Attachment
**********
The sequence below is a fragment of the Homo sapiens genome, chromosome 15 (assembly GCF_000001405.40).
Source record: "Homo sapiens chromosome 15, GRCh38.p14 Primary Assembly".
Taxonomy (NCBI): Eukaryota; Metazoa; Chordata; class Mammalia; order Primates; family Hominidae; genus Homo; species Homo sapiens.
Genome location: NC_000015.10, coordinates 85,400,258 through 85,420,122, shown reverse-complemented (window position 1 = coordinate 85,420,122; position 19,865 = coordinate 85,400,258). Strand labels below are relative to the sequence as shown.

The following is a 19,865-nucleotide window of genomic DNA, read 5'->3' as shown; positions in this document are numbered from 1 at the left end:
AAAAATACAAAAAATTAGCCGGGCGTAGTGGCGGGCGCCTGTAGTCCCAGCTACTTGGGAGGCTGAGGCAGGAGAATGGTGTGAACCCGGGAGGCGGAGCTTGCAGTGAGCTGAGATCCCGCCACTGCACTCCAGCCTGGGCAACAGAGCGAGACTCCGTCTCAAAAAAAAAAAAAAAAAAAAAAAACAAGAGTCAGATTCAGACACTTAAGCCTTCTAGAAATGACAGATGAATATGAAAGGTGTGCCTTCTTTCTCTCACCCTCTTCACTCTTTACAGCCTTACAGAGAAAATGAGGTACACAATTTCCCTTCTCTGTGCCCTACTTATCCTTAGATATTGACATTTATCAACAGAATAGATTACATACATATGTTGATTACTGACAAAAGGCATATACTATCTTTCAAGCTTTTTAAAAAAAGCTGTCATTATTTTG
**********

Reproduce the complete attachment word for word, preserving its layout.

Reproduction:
The sequence below is a fragment of the Homo sapiens genome, chromosome 15 (assembly GCF_000001405.40).
Source record: "Homo sapiens chromosome 15, GRCh38.p14 Primary Assembly".
Taxonomy (NCBI): Eukaryota; Metazoa; Chordata; class Mammalia; order Primates; family Hominidae; genus Homo; species Homo sapiens.
Genome location: NC_000015.10, coordinates 85,400,258 through 85,420,122, shown reverse-complemented (window position 1 = coordinate 85,420,122; position 19,865 = coordinate 85,400,258). Strand labels below are relative to the sequence as shown.

The following is a 19,865-nucleotide window of genomic DNA, read 5'->3' as shown; positions in this document are numbered from 1 at the left end:
AAAAATACAAAAAATTAGCCGGGCGTAGTGGCGGGCGCCTGTAGTCCCAGCTACTTGGGAGGCTGAGGCAGGAGAATGGTGTGAACCCGGGAGGCGGAGCTTGCAGTGAGCTGAGATCCCGCCACTGCACTCCAGCCTGGGCAACAGAGCGAGACTCCGTCTCAAAAAAAAAAAAAAAAAAAAAAAACAAGAGTCAGATTCAGACACTTAAGCCTTCTAGAAATGACAGATGAATATGAAAGGTGTGCCTTCTTTCTCTCACCCTCTTCACTCTTTACAGCCTTACAGAGAAAATGAGGTACACAATTTCCCTTCTCTGTGCCCTACTTATCCTTAGATATTGACATTTATCAACAGAATAGATTACATACATATGTTGATTACTGACAAAAGGCATATACTATCTTTCAAGCTTTTTAAAAAAAGCTGTCATTATTTTG